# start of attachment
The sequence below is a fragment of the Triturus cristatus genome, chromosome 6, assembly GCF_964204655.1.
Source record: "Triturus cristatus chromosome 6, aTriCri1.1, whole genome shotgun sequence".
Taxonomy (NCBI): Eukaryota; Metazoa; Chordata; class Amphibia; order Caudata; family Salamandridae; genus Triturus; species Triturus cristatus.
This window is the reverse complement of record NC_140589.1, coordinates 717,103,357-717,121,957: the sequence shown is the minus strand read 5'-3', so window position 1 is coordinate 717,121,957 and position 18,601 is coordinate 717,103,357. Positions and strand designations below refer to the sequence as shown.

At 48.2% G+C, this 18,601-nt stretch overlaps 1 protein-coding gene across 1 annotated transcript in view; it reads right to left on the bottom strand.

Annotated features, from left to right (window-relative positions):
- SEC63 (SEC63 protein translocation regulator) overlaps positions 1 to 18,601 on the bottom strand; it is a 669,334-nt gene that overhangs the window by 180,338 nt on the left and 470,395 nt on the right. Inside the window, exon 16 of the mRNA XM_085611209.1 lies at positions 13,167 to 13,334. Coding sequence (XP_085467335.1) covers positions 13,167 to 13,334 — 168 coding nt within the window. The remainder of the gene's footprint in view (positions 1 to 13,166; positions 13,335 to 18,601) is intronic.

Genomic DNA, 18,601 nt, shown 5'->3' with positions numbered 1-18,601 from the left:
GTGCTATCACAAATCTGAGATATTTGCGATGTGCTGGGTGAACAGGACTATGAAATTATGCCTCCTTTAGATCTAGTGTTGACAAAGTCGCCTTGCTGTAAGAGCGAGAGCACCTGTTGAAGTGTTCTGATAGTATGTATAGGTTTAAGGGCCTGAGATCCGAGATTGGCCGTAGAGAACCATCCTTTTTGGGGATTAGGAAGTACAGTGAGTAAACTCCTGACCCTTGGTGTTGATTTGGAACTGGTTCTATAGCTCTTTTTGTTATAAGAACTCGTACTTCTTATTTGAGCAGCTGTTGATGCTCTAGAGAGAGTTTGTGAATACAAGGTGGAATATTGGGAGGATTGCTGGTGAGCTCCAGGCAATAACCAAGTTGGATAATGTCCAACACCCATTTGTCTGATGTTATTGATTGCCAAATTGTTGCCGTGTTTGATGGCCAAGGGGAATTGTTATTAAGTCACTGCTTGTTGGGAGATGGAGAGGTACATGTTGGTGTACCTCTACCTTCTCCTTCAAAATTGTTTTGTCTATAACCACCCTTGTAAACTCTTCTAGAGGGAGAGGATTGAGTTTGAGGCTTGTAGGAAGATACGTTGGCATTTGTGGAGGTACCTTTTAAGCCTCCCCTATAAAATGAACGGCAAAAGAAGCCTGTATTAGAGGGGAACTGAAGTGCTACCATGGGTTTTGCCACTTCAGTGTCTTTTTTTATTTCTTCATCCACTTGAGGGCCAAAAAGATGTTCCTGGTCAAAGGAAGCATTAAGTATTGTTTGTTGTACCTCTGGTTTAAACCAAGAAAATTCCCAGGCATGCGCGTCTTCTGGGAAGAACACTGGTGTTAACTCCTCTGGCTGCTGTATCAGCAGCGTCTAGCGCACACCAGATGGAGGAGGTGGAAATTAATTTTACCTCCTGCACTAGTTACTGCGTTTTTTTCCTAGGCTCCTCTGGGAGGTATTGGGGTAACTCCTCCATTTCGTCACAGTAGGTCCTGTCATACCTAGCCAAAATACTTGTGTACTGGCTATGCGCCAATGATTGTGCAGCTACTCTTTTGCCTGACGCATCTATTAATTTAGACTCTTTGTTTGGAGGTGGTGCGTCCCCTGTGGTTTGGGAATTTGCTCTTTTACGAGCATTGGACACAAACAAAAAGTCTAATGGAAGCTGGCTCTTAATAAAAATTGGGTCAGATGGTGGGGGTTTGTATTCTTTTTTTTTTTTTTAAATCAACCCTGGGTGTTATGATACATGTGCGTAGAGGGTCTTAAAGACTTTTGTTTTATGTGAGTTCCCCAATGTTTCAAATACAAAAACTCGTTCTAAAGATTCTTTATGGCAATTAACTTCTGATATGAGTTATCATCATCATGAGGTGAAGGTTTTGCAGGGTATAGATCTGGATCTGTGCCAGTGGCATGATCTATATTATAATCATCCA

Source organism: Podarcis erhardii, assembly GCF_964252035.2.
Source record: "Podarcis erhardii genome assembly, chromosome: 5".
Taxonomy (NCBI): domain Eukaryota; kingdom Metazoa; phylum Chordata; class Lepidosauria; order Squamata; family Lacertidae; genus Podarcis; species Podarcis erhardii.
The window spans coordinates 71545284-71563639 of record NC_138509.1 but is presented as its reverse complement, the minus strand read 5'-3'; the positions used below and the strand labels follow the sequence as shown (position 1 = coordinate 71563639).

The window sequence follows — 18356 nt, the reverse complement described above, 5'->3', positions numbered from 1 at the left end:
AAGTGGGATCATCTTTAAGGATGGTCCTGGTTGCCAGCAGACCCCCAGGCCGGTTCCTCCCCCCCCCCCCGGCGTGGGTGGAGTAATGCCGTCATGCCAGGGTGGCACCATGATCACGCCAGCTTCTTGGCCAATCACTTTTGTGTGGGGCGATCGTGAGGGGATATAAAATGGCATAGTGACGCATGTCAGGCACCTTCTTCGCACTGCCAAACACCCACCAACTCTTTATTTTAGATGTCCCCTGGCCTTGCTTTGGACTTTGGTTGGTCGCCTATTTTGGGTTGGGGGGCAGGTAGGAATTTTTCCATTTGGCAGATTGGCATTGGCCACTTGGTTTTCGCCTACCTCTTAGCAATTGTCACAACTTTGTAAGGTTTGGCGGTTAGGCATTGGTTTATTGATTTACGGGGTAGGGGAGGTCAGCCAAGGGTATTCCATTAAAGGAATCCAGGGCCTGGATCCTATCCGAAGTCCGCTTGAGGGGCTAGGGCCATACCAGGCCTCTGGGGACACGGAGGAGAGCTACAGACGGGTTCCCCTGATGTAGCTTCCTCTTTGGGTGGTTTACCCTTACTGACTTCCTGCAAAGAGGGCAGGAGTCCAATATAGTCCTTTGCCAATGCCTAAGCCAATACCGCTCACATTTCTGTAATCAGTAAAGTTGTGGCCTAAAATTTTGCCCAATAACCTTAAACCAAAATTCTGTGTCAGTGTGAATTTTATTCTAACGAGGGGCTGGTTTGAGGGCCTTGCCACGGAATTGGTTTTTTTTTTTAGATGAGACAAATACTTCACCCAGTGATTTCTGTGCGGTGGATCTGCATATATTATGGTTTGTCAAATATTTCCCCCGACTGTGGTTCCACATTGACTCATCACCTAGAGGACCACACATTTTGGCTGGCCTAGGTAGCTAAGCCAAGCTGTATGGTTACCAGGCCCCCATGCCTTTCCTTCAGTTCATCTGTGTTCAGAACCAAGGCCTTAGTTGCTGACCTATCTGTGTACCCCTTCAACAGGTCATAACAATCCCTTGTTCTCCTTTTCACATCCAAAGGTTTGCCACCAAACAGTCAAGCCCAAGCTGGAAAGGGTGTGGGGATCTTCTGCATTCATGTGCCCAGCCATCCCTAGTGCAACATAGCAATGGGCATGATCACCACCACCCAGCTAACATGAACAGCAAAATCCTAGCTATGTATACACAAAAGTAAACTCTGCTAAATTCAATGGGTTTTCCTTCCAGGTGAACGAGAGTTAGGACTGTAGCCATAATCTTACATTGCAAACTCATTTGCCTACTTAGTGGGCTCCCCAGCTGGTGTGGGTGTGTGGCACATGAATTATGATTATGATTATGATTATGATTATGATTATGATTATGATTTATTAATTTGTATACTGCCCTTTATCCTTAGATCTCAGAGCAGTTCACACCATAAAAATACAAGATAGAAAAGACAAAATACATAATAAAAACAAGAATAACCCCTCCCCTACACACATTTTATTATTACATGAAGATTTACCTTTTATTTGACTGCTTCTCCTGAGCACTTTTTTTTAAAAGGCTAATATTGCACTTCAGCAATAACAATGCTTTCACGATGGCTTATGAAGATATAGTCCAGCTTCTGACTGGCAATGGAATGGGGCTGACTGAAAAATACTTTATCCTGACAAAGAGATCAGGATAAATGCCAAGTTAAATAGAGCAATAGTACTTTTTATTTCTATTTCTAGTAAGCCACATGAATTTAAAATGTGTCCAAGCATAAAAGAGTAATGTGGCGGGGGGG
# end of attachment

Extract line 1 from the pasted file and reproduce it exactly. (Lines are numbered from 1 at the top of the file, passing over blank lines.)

The sequence below is a fragment of the Triturus cristatus genome, chromosome 6, assembly GCF_964204655.1.